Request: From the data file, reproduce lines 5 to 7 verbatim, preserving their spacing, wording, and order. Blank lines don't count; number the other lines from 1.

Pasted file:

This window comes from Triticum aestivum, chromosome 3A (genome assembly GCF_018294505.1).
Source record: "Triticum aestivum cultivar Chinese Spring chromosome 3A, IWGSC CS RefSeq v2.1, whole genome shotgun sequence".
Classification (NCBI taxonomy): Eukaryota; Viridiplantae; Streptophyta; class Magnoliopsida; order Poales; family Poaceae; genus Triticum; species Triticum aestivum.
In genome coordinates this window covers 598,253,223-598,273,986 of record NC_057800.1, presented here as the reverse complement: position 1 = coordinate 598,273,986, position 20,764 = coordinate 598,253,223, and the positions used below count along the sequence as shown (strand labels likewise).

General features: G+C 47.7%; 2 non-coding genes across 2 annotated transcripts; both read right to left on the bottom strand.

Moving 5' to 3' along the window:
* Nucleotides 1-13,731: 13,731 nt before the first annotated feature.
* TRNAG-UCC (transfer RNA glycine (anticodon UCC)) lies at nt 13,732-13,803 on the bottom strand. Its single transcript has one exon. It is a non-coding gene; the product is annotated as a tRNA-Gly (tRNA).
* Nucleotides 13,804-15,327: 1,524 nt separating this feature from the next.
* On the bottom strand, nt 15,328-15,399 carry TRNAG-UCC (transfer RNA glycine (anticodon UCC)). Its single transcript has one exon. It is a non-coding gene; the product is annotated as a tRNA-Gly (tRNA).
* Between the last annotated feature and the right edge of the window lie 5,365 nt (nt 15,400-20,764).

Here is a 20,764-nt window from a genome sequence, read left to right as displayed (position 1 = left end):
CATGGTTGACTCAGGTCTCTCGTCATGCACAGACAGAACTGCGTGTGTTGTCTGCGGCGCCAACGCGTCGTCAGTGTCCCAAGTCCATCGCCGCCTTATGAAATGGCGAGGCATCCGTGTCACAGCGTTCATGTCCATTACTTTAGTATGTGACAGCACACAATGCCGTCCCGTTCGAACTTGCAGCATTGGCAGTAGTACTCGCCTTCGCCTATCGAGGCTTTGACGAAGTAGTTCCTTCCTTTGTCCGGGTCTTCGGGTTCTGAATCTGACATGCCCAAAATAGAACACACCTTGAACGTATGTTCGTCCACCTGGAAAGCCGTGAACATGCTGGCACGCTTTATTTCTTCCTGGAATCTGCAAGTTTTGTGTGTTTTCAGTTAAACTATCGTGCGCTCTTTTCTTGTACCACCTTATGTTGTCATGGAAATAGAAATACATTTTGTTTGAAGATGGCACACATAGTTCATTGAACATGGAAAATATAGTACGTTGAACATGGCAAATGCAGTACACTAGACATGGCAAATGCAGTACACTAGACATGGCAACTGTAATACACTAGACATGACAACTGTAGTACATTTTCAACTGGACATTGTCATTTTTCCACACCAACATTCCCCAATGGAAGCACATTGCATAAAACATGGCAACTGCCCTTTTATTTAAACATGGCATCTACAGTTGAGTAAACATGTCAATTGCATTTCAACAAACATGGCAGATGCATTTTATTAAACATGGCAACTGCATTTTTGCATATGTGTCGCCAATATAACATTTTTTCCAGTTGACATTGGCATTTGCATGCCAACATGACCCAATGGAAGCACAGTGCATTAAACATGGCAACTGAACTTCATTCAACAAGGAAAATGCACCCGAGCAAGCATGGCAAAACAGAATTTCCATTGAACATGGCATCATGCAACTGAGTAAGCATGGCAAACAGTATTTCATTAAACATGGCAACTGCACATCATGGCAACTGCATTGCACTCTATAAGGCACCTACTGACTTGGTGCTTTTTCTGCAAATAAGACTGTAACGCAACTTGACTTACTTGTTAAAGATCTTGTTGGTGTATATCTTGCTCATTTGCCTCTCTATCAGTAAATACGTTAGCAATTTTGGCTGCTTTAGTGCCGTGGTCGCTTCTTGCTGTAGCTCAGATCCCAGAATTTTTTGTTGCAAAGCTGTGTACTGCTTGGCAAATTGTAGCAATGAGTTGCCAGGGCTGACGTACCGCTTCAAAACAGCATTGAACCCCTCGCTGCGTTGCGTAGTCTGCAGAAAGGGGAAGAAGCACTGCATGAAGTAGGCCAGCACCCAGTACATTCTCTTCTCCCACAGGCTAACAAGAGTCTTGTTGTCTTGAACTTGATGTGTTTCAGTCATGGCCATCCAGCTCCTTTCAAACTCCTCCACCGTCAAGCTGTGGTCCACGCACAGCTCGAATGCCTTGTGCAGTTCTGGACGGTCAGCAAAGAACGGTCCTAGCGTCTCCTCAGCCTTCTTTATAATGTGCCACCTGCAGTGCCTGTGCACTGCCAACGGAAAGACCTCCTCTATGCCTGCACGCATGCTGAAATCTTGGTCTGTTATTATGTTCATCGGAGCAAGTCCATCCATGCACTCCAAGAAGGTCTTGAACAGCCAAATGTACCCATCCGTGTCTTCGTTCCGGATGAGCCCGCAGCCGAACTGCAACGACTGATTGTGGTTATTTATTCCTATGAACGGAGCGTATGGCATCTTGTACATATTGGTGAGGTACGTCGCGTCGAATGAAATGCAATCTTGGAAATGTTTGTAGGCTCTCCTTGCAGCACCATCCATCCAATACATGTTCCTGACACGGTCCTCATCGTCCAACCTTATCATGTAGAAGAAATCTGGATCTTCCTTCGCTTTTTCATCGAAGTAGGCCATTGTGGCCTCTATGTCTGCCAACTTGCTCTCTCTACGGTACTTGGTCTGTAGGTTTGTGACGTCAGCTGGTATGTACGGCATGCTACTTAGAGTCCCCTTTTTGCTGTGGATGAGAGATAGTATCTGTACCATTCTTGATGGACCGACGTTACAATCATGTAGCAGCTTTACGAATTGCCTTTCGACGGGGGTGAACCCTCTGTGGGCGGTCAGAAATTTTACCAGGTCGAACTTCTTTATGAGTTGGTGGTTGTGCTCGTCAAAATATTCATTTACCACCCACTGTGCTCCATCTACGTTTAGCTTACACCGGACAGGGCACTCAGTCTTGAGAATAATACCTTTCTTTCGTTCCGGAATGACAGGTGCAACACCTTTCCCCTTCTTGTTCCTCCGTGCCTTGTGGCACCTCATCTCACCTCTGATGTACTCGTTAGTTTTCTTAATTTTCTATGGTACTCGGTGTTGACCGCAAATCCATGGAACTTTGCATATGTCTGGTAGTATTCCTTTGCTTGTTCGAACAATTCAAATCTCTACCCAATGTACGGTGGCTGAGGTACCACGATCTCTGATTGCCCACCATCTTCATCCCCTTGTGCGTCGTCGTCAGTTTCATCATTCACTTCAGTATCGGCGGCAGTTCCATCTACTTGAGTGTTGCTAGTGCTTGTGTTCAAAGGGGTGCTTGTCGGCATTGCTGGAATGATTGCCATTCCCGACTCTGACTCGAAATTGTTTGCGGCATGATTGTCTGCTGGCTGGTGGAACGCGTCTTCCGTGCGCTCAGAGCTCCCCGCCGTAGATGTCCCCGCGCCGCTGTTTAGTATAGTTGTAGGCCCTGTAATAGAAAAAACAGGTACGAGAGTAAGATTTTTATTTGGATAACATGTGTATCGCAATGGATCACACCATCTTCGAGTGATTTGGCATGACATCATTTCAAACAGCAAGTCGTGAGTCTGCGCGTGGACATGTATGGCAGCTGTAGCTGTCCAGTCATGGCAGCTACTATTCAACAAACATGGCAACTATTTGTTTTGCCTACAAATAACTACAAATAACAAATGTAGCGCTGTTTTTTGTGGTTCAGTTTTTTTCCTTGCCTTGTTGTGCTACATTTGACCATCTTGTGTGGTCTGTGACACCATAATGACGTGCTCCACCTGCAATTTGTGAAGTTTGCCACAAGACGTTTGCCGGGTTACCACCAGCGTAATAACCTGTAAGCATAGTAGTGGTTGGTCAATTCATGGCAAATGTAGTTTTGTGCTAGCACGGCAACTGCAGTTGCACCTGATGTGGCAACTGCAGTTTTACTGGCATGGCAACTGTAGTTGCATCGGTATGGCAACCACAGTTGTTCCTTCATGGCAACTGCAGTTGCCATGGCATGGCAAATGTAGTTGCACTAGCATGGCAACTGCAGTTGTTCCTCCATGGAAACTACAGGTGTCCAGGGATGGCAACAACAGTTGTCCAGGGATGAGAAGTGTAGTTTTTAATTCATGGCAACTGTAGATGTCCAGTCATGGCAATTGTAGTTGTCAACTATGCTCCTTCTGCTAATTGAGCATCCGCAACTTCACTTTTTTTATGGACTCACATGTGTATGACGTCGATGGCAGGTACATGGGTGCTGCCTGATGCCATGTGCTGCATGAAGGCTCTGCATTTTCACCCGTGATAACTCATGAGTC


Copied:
General features: G+C 47.7%; 2 non-coding genes across 2 annotated transcripts; both read right to left on the bottom strand.

Moving 5' to 3' along the window:
* Nucleotides 1-13,731: 13,731 nt before the first annotated feature.